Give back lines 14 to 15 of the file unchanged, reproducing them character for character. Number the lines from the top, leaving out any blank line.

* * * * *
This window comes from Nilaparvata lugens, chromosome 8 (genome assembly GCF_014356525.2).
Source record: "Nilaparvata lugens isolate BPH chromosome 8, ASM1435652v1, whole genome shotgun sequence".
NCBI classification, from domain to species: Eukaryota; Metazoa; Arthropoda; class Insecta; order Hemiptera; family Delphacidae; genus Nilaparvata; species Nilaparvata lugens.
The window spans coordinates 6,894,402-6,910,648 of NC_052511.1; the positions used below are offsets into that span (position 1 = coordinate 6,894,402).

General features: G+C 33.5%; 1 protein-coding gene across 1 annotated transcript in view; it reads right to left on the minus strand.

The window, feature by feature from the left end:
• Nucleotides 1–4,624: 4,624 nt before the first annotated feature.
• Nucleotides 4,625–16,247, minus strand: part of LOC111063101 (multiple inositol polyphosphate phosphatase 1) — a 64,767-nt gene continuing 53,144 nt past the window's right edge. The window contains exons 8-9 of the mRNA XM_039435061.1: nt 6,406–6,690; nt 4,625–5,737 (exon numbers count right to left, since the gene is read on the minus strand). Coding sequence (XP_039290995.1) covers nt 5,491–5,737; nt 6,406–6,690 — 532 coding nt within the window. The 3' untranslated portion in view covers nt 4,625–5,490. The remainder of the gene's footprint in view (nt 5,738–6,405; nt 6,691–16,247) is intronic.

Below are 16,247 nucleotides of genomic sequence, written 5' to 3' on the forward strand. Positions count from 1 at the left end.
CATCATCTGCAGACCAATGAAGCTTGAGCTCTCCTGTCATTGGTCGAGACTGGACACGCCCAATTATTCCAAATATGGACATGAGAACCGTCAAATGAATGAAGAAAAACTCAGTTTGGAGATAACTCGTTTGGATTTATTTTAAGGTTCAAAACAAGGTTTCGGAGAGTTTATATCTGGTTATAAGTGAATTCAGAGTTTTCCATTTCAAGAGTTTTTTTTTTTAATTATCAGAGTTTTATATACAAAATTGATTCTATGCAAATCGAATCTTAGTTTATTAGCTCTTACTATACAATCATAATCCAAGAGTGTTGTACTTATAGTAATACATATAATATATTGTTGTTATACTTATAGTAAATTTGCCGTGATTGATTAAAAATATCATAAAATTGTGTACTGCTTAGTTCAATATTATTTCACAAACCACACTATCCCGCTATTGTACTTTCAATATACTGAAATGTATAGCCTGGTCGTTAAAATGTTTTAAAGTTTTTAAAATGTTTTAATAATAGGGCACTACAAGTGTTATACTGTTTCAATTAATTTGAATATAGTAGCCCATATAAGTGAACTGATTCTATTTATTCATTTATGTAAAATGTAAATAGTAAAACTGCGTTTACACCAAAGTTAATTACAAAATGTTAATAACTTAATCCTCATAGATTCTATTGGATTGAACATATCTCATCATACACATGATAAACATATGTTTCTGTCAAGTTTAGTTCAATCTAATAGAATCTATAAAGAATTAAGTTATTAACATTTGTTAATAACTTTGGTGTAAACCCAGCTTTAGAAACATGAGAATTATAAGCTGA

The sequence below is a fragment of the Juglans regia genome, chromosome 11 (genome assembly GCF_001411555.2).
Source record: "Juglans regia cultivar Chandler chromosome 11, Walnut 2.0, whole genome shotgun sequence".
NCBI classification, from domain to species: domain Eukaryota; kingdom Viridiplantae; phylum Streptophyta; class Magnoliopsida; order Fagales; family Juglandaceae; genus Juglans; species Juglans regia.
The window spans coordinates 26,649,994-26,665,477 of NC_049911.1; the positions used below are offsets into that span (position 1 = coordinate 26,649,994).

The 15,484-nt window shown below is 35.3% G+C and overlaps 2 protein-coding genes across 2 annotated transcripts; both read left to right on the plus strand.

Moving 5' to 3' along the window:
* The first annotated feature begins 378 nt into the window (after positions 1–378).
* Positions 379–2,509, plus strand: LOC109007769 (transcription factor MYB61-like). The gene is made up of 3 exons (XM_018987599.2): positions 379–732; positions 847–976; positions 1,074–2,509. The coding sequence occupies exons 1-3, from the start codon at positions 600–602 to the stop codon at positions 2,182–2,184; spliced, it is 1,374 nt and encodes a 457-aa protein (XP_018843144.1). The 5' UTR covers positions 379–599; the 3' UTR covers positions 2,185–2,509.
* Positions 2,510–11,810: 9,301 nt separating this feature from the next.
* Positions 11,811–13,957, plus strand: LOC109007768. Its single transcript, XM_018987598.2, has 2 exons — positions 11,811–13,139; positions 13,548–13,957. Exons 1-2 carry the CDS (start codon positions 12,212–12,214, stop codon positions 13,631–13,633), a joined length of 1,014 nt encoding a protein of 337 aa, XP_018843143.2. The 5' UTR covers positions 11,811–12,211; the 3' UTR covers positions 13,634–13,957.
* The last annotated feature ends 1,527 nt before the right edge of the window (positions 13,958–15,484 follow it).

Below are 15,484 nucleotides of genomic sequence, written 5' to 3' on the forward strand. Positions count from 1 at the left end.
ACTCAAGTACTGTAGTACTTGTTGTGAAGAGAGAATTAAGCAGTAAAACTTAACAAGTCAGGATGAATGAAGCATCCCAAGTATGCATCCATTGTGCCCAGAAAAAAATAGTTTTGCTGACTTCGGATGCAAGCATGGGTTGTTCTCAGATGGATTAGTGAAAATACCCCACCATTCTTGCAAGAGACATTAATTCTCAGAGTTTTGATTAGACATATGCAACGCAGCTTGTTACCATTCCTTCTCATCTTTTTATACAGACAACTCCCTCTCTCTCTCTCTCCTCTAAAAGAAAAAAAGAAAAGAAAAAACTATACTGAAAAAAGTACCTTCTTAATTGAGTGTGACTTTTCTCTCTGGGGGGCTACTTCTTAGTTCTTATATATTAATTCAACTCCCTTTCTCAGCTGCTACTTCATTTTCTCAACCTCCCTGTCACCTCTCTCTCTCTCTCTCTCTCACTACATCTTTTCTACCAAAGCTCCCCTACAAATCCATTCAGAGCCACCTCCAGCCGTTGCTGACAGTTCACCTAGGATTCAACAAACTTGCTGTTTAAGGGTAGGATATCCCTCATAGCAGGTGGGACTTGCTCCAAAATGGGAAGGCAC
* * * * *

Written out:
The window spans coordinates 26,649,994-26,665,477 of NC_049911.1; the positions used below are offsets into that span (position 1 = coordinate 26,649,994).

The 15,484-nt window shown below is 35.3% G+C and overlaps 2 protein-coding genes across 2 annotated transcripts; both read left to right on the plus strand.